4. This is brilliant, you’ve chosen an almost identical rig to the one I did 6 months ago, although I got the parts from different places. Identical case, RAM, similar screen. I got a 6-core i5, and a 980 Ti though, gonna put another in soon.

    Totally with you about being slightly behind the curve. I was so excited about Octane but waited to get it, and the cost/performance ratio makes complete sense when buying hardware. The thing I’m most sad about is that I’m not gonna be able to buy another macbook pro when I get a new laptop, I love the build quality on those…

  5. Too late now 🙂

    However another long-time-almost-disolusioned mac user sent me this:

    I am still waiting for C4D R19 with regards to:
    before making the Mac-to-PC leap. It is not just my work machine it is my whole ecosystem is geared up for Mac/IOS. There are also a lot of apps I use that are 100% mac only (madmapper, millumin, tumult hype, screenflow, etc) 🙁

    1. Yeah, it will be very interesting to see what Maxon comes up with. You have to imagine they will be jumping into the GPU game soon! Either way though, for me it’s “too little too late” for Mac, and also I just think having more customizable options with a PC relating to GPU and video cards will be handy in the future. Thankfully almost everything I use has a Mac and a PC version, like dropbox, adobe, c4d. The main thing will be just finding the PC versions of things like screen capture, ftp client apps, office tools etc. That will definitely be annoying!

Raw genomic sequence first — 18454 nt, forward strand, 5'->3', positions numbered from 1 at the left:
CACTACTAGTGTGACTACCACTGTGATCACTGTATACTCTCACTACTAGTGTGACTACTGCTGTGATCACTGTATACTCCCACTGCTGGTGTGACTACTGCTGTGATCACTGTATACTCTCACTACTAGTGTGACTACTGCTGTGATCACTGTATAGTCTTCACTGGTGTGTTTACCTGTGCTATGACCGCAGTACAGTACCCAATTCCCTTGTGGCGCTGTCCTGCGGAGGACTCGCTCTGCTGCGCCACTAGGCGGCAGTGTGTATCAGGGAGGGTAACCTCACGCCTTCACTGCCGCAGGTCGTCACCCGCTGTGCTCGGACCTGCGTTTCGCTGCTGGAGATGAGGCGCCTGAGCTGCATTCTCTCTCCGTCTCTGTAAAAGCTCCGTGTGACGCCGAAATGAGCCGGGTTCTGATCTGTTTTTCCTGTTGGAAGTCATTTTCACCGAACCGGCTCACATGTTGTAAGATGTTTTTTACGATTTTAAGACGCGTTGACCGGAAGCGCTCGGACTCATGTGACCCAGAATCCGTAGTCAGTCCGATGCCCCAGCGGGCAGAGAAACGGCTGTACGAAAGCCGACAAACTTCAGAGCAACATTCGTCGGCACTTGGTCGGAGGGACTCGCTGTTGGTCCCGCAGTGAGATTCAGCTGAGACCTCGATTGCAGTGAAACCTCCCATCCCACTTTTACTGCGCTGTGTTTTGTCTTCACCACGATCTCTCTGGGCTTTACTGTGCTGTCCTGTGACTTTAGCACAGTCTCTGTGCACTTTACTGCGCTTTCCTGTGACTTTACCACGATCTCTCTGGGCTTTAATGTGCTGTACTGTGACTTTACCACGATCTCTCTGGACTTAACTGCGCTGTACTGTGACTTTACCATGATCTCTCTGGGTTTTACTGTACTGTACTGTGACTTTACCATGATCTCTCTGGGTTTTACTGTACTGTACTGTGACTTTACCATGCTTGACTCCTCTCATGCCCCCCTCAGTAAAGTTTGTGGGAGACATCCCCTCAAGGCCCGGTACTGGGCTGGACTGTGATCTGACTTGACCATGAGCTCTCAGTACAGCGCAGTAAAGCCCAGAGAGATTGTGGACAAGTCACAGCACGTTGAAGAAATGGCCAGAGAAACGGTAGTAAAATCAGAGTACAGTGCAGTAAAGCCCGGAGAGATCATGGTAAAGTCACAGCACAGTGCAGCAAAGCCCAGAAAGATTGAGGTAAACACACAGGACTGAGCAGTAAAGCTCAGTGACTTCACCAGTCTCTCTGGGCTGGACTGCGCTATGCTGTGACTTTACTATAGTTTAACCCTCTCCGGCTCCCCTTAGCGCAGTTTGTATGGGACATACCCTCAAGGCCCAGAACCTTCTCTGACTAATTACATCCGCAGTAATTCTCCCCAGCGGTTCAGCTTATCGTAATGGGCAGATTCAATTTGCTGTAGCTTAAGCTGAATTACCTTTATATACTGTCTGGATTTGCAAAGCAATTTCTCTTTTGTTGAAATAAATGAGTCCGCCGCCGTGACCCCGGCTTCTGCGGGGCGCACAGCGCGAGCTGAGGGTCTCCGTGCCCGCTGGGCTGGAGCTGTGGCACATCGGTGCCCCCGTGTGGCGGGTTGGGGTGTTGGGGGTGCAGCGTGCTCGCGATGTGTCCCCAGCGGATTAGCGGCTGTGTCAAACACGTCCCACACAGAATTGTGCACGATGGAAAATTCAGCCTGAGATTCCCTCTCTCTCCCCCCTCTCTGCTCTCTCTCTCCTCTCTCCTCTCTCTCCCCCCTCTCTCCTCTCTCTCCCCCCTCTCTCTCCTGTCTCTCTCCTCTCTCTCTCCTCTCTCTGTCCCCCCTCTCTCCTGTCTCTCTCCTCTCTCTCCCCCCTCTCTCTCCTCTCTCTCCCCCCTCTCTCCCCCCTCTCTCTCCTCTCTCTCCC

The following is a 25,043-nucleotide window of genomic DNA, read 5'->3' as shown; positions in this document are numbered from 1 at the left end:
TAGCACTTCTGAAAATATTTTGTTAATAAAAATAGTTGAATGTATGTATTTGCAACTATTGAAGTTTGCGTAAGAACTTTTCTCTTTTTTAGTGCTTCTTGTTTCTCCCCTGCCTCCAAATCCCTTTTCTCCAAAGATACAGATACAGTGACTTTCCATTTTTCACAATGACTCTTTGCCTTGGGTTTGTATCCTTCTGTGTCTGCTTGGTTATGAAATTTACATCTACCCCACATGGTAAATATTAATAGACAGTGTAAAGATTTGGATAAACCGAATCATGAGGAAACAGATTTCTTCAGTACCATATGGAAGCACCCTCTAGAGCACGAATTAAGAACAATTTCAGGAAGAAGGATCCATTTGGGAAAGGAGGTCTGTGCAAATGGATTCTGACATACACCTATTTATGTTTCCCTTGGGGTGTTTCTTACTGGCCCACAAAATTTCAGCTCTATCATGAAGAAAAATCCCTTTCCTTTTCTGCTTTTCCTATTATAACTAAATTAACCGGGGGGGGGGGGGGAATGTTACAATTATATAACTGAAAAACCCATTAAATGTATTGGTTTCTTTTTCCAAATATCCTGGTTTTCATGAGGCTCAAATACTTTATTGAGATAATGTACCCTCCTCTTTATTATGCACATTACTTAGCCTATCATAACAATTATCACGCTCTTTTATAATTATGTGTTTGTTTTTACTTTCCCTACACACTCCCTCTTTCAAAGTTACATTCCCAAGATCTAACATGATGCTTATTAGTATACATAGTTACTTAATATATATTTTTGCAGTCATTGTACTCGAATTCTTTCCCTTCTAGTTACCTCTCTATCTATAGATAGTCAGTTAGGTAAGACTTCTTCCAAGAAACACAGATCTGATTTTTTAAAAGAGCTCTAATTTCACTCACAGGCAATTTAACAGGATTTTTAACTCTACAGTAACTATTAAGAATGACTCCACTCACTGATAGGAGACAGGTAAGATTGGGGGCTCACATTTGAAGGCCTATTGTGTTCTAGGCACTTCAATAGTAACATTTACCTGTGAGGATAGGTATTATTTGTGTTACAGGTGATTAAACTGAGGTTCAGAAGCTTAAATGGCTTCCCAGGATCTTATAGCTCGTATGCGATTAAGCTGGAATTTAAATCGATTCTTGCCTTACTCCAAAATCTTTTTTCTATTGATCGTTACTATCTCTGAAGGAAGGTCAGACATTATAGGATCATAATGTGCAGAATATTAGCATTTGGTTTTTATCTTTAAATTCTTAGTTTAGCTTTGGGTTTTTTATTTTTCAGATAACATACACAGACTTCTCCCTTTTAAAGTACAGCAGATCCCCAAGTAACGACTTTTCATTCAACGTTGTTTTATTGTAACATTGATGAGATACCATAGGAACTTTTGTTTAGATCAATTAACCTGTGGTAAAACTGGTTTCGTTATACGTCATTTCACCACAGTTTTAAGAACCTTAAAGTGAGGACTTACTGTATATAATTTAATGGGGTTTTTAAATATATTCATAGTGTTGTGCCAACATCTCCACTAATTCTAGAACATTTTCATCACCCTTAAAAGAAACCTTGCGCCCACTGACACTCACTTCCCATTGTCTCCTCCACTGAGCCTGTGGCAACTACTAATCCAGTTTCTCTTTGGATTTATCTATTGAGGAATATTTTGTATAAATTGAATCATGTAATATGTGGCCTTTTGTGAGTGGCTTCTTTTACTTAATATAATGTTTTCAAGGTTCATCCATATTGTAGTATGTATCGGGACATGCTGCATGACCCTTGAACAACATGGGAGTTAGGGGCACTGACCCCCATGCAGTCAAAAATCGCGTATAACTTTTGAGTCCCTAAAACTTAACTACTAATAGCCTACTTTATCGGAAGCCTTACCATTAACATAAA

1. I am in the same boat as you. I’ve been a Mac user for the past 15 years and I just ordered the parts for my custom built PC last night. One thing I’m gonna miss is all of the amazingly designed 3rd party apps that work so damn well on OS X. For example, I’ll miss Memory Clean, Window Tidy, Alfred, Screenflick and others like it pretty bad. I know there are Windows equivalent apps but in general, the UI design behind Windows apps are generally really bad.

  6. I too made the switch from Mac to PC after 16 years on Mac. Mine is a similarly spec’d Puget System which I’ve had for a week or so now. The machine has been pumping out large video productions in Premier Pro CC 2017 non stop.

    I am very very happy. The whole process with Puget Systems has been fantastic. The whole crew is great.

  7. Adam Cahill

    Shame you didn’t get the new 1080ti cards Joren. 40% faster with more VRAM for the same price the 1080s were.

    Building your own PC is pretty easy with a bit of research plus you can get better specs and save a good whack too.

    By the way Octane is a toy compared to Redshift!